Mortuary

The Mortuary serves UHS and also acts as the public mortuary and provides a service to HM Coroner for Southampton and the New Forest.  It has special facilities for paediatric/perinatal pathology and a dedicated containment area for dealing with high risk / infectious cases.

Biomedical imaging unit

The Biomedical Imaging Unit is a multi-disciplinary research and diagnostic support unit jointly managed by Cellular Pathology and the University of Southampton.  It provides facilities and services in transmission and scanning electron microscopy, X-ray microprobe analysis, photomicroscopy, image analysis and confocal laser scanning microscopy.

Service hours

All sections are open between 8.30am and 5.00pm, Monday to Friday. Additional out of hours services can be contacted via the operator on extension 100 or 02380777222.

Quality management

The department of cellular pathology will comply with the standards set by UKAS and the Human tissue Authority, and is committed to:

  • Staff recruitment, training, development and retention at all levels to provide a full and effective service to its users
  • The proper procurement and maintenance of such equipment and other resources needed for the provision of the service
  • The collection, transport and handling of all specimens to assure quality of performance of laboratory examinations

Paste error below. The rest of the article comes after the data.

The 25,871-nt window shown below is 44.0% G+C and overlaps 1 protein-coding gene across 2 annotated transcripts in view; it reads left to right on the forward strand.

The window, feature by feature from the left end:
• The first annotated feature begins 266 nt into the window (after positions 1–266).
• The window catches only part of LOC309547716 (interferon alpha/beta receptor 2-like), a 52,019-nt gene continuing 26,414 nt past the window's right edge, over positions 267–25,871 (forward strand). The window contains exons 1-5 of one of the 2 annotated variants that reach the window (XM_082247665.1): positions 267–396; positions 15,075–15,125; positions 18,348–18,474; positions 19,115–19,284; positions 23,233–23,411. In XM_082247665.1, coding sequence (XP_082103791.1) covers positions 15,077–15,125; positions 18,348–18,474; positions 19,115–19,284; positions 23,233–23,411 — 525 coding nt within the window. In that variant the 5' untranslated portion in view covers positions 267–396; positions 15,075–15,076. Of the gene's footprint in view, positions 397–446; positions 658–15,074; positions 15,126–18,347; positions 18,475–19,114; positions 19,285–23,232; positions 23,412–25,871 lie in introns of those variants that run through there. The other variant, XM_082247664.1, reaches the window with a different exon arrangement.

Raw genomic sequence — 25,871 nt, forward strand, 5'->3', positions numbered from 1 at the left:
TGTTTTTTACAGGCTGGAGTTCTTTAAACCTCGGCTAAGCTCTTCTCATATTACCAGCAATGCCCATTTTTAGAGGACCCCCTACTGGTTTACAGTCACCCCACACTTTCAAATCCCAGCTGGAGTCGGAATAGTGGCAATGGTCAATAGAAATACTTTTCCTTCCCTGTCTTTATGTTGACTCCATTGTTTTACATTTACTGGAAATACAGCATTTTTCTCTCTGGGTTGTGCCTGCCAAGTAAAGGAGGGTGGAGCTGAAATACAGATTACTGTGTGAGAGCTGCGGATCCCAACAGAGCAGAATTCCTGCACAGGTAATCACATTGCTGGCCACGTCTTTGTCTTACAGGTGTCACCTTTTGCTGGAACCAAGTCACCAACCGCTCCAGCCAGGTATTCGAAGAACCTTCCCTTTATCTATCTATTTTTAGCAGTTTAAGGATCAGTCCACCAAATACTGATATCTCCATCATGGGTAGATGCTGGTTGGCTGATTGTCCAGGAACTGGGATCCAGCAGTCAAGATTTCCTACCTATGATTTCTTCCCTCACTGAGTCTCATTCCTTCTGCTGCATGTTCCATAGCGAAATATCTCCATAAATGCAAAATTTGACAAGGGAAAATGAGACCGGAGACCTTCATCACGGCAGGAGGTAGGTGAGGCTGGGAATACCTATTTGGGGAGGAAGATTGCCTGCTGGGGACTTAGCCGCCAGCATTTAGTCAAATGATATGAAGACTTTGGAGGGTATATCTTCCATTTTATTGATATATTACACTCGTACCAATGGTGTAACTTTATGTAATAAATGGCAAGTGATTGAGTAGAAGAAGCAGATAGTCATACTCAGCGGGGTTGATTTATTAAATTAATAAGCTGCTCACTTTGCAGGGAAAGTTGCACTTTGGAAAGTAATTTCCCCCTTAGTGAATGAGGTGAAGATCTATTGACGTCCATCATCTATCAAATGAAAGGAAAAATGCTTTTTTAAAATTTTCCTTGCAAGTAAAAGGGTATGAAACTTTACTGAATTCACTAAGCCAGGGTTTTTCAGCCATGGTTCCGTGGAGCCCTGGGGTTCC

• The use of examination procedures that will ensure the highest achievable quality for all tests performed
  • Reporting results of examinations which are timely, confidential, accurate and clinically useful
  • Assessment of user satisfaction, in addition to internal audit and external quality assessment to produce continual quality improvement.

User satisfaction and complaints

In order to help improve service, we may ask you to complete a questionnaire.  The value of the information obtained from these surveys is appreciated, and advanced thanks is offered in anticipation of your assistance in completing them.

The department welcomes constructive comments on any aspect of it's services.  A Quality Manual describing all aspects of our Quality Management system is available for inspection by users.

Consent

Please see the following document available on the UHS website: Consent to Examination or Treatment: Policy

Patients attending adult venesection services will be asked to give verbal consent prior to blood specimens being collected.

Availability of clinical advice

Consultants within each discipline are available to provide help with the interpretation of results and other clinical advice. Please refer to 'Key Contacts'.

Quality assurance

All histopathologists take part in the South and Southwest Regional External Quality Assurance (EQA) scheme in General Histopathology and in the EQA scheme of their chosen specialty (neuropathology, paediatric, liver, skin, urological, gastrointestinal, head and neck, urological and breast pathology).